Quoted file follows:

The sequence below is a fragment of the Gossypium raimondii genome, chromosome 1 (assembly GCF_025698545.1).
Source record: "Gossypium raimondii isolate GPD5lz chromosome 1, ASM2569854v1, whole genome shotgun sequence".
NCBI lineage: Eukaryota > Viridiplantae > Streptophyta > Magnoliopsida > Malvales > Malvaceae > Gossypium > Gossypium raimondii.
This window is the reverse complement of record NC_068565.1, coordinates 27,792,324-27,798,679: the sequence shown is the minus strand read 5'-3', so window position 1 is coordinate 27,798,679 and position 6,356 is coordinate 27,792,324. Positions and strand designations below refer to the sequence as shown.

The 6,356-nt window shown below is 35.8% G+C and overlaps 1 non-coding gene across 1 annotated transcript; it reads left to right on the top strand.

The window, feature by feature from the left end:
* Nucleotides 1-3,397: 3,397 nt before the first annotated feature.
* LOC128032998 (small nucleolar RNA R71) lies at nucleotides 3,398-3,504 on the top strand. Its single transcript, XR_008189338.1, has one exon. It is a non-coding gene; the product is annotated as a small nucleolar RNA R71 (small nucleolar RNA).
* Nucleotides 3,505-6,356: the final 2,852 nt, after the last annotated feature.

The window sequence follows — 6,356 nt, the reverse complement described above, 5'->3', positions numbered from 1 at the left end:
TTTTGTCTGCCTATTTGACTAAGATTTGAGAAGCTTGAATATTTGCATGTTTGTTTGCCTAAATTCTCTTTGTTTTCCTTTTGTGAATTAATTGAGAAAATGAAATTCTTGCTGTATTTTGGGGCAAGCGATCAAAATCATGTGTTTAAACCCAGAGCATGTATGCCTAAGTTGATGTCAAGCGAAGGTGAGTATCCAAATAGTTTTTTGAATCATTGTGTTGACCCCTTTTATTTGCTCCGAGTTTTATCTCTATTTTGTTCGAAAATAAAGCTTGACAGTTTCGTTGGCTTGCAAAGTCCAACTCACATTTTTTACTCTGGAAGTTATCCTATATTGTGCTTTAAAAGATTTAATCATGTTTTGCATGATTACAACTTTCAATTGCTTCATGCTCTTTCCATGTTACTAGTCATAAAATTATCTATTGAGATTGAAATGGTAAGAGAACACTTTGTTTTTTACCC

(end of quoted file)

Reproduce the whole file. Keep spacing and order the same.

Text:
The sequence below is a fragment of the Gossypium raimondii genome, chromosome 1 (assembly GCF_025698545.1).
Source record: "Gossypium raimondii isolate GPD5lz chromosome 1, ASM2569854v1, whole genome shotgun sequence".
NCBI lineage: Eukaryota > Viridiplantae > Streptophyta > Magnoliopsida > Malvales > Malvaceae > Gossypium > Gossypium raimondii.
This window is the reverse complement of record NC_068565.1, coordinates 27,792,324-27,798,679: the sequence shown is the minus strand read 5'-3', so window position 1 is coordinate 27,798,679 and position 6,356 is coordinate 27,792,324. Positions and strand designations below refer to the sequence as shown.

The 6,356-nt window shown below is 35.8% G+C and overlaps 1 non-coding gene across 1 annotated transcript; it reads left to right on the top strand.

The window, feature by feature from the left end:
* Nucleotides 1-3,397: 3,397 nt before the first annotated feature.
* LOC128032998 (small nucleolar RNA R71) lies at nucleotides 3,398-3,504 on the top strand. Its single transcript, XR_008189338.1, has one exon. It is a non-coding gene; the product is annotated as a small nucleolar RNA R71 (small nucleolar RNA).
* Nucleotides 3,505-6,356: the final 2,852 nt, after the last annotated feature.

The window sequence follows — 6,356 nt, the reverse complement described above, 5'->3', positions numbered from 1 at the left end:
TTTTGTCTGCCTATTTGACTAAGATTTGAGAAGCTTGAATATTTGCATGTTTGTTTGCCTAAATTCTCTTTGTTTTCCTTTTGTGAATTAATTGAGAAAATGAAATTCTTGCTGTATTTTGGGGCAAGCGATCAAAATCATGTGTTTAAACCCAGAGCATGTATGCCTAAGTTGATGTCAAGCGAAGGTGAGTATCCAAATAGTTTTTTGAATCATTGTGTTGACCCCTTTTATTTGCTCCGAGTTTTATCTCTATTTTGTTCGAAAATAAAGCTTGACAGTTTCGTTGGCTTGCAAAGTCCAACTCACATTTTTTACTCTGGAAGTTATCCTATATTGTGCTTTAAAAGATTTAATCATGTTTTGCATGATTACAACTTTCAATTGCTTCATGCTCTTTCCATGTTACTAGTCATAAAATTATCTATTGAGATTGAAATGGTAAGAGAACACTTTGTTTTTTACCC